It’s easy to miss Mavic’s Speedcity wheelset among their road racing and mtn offerings; I think that Mavic missed a chance to jump on the commuter trend by not marketing this more. Mavic bills this as a way to road train on your mtb, but they should have said that this wheelset with their innovative spoking system and superb hub design is good to go in your disc-equipped 700C road/commuter bike. This would be a fine upgrade for many riders.
You must search Mavic’s mtn section for these wheels, wedged between their cross-country and freeride models. Because you can swap this 700C wheel into a disc-equipped offroad steed, Mavic says you can use road tires and train on the road. Even if you have rim brakes, Mavic sells an interesting adapter to mount the V-brakes at the appropriate height. But most serious mtn bikers are going to have a real road bike to train on. I mean, use the right tool for the task, right?
(I suppose you could use these wheels on your mtb as an intermediate way to make your mtb more cyclocross worthy… since you could then use 700x32 knobbies…. but I digress)
The rear hub is 135mm spaced, wider than the standard 130mm road standard. However, any bike made to take disc brakes is likely to have the wider spacing anyways. Bikes like the Salsa Casseroll. Speedcity are compatible with rim brakes, but the real value is linked to their disc mount (either ISO or Shimano’s “Center-lock” pattern). The relatively narrow rim makes it more appropriate to road 700C tires than big, fat “29-er” tires. Mavic’s proprietary “Fore” drilling, easily replaceable cartridge bearings, and straight-pull, steel spokes have given excellent service in wheels like the Ksyrium Elite. With a disc-brake, one should expect many seasons of use in rainy climates like Seattle.
Speedcity wheels carry over from Mavic’s 2008 catalog without any changes, including the price. At $450/pr retail, the Speedcity wheelset competes pretty well against custom built wheels on comparable quality hubs.
A turnkey bike solution for public transportation systems is presented on this website and by the city of Montreal. It’s not clear if the system is in operation, if this is just a brochure site, but regardless, check the details:
I’ve visited Montreal and it seemed like a good city to ride in. Do any of our readers from the Great North know more about this system?
Spot checks on local bike shops, distributors, and industry insiders confirms yes there is indeed a bike boom. There’s also a subsequent increase in bike theft. If you’re not as lucky as the owner of the Silver Eagle (whose bike was lost and found), what do you do to protect your bike?
For my road/urban bikes, I treat them like a suitcase handcuffed to my wrist. They don’t leave my side. For Bettie, it would take a very determined crackhead to walk off with her. I use a u-lock through the front wheel and a cable lock from the frame to a nearby solid object.
This weekend at the Des Moines Criterium in Seattle, we’ll have Bettie and some Bike Blenders. We’re mixing up smoothies, selling them, and donating the process to the Des Moines Area Food Bank. Des Moines is the first Mixer event and we’ll see how it goes. Later in the Fall, we’ve have another Mobile Social (our urban ride parties) with the Bike Blenders.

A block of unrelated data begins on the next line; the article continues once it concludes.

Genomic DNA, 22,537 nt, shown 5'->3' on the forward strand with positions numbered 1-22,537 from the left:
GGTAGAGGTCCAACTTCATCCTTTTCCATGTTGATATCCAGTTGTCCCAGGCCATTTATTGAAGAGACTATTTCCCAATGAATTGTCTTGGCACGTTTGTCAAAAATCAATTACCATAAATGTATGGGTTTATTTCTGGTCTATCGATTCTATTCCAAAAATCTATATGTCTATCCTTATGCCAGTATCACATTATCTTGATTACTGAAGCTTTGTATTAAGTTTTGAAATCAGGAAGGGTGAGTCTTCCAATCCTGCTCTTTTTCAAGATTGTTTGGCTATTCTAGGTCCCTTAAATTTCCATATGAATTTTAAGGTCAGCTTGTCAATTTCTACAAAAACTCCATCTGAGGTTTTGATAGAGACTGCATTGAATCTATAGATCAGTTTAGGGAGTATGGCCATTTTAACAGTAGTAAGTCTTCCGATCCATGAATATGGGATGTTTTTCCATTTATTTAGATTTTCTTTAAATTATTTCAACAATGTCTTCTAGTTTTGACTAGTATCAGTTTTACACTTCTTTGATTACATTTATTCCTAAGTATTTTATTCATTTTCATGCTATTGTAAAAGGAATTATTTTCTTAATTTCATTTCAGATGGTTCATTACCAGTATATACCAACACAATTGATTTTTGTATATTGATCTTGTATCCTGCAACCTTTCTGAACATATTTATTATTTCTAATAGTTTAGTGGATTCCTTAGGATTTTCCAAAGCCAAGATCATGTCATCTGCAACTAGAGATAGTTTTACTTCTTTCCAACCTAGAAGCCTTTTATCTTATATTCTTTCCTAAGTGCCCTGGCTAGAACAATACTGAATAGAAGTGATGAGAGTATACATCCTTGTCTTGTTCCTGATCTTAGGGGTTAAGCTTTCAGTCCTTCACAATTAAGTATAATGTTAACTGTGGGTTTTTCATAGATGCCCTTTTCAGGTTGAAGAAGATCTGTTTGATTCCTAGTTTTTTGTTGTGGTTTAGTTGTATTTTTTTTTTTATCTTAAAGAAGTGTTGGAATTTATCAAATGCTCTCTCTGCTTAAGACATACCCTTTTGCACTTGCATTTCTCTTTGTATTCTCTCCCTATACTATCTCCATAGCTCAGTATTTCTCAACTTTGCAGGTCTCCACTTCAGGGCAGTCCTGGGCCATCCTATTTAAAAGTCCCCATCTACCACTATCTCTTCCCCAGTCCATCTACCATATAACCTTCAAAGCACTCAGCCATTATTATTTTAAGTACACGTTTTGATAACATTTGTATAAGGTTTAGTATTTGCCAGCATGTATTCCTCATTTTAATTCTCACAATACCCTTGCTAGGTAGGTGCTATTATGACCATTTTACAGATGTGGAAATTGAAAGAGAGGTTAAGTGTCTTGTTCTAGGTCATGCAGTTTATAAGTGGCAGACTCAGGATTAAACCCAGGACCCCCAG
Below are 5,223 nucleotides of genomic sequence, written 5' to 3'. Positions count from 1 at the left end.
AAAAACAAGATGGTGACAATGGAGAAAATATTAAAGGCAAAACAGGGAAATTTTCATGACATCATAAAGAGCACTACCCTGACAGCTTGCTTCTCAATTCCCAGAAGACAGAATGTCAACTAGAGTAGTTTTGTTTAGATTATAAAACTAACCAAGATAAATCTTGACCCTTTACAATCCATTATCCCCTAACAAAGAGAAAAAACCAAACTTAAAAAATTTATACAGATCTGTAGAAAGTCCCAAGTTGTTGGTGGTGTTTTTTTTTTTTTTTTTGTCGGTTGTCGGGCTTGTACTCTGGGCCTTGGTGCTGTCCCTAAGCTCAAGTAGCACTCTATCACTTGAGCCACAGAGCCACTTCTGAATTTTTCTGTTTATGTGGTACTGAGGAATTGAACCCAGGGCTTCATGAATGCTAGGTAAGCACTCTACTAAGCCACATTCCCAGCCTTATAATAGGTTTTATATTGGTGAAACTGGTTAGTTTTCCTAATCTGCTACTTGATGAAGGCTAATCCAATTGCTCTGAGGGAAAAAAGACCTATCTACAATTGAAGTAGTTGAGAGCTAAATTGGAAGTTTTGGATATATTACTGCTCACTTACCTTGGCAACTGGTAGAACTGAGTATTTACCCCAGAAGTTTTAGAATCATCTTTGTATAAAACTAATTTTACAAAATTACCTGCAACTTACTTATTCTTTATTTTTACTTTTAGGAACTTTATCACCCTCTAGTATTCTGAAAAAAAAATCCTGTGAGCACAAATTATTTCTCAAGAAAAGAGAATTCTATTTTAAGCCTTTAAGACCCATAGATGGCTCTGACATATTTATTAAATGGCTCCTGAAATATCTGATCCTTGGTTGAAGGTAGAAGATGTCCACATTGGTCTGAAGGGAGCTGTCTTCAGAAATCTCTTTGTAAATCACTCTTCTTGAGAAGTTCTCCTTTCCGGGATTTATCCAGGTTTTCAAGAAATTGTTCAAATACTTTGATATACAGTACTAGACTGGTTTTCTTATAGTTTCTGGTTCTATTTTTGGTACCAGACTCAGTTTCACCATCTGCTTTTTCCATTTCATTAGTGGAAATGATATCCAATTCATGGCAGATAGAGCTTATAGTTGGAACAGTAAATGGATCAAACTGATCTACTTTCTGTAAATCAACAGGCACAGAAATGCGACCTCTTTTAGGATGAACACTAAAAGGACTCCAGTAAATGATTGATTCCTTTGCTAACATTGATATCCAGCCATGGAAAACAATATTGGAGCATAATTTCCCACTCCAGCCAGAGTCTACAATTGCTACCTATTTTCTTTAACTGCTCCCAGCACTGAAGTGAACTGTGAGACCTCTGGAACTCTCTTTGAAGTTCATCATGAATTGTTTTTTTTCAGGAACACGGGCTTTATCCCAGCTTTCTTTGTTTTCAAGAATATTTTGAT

Our new Club Cut jerseys just arrived! The Club Cut is a roomier version of the Hugga jersey. The material, features, cost, and design are the same. Before we send those off to our Amazon store for fulfillment – that’ll take a couple weeks – let us know if you’d like one now in the comments. We’ll contact you and ship it directly.
The cost is $79.00 USD.
Club Cut Sizing
Jersey Short Sleeve/Sleeveless
The jerseys are unisex, so ladies please order a size down.
For 2009, Mavic introduces a wheel halfway in between their high-zoot, tubular only Cosmic Carbone Ultimate and the Cosmic Carbone SL. Like the SL, the new Cosmic Carbone SLR uses a similar aluminium rim (though revised and 20grs lighter than 2008) with the same carbon fairing for a 52mm profile. But the trick is the new carbon spokes and special hub that more closely resembles the Cosmic Carbone Ultimate.
Both wheels appear to be 20-spoke, cross x1 structures with wide bladed carbon spokes. Ah, but looks are deceiving. That’s because each spoke connects with a nipple at the rim, runs through the hub flange, and continues on to the opposite side of the rim. A plastic disc covers the outboard flange of the hub, hiding the central anchor point from the wind. But the uni-directional carbon fibres run all the way through. The wheel is true-able and the spokes seem to be replaceable. Mavic reasons that the continuous spoke reduces the number of composite spoke ends, which are potential weak areas.
So, the amusing part is that each wheel is actually 10 spokes with 20 nipples, laced cross x4.
But seriously, the bladed carbon spokes are said to be more aerodynamic than the previous steel spokes from the Carbone SL, and the SLR will weigh 270 gr less than the 2008 SL (245gr less than the 2009). But like the SL, the SLR’s tough carbon/aluminium-bonded rim is both more impact-resistant and more predictable during braking than full carbon rims such as the Carbon Ultimate. Additionally, the SLR is clincher compatible.
Internally, the hub uses the same FTS-L cassette body and QRM+ bearing system common to Mavic other high-end road wheels. It’s the only hub design that I actually smile while working on…ah, so simply, yet elegant.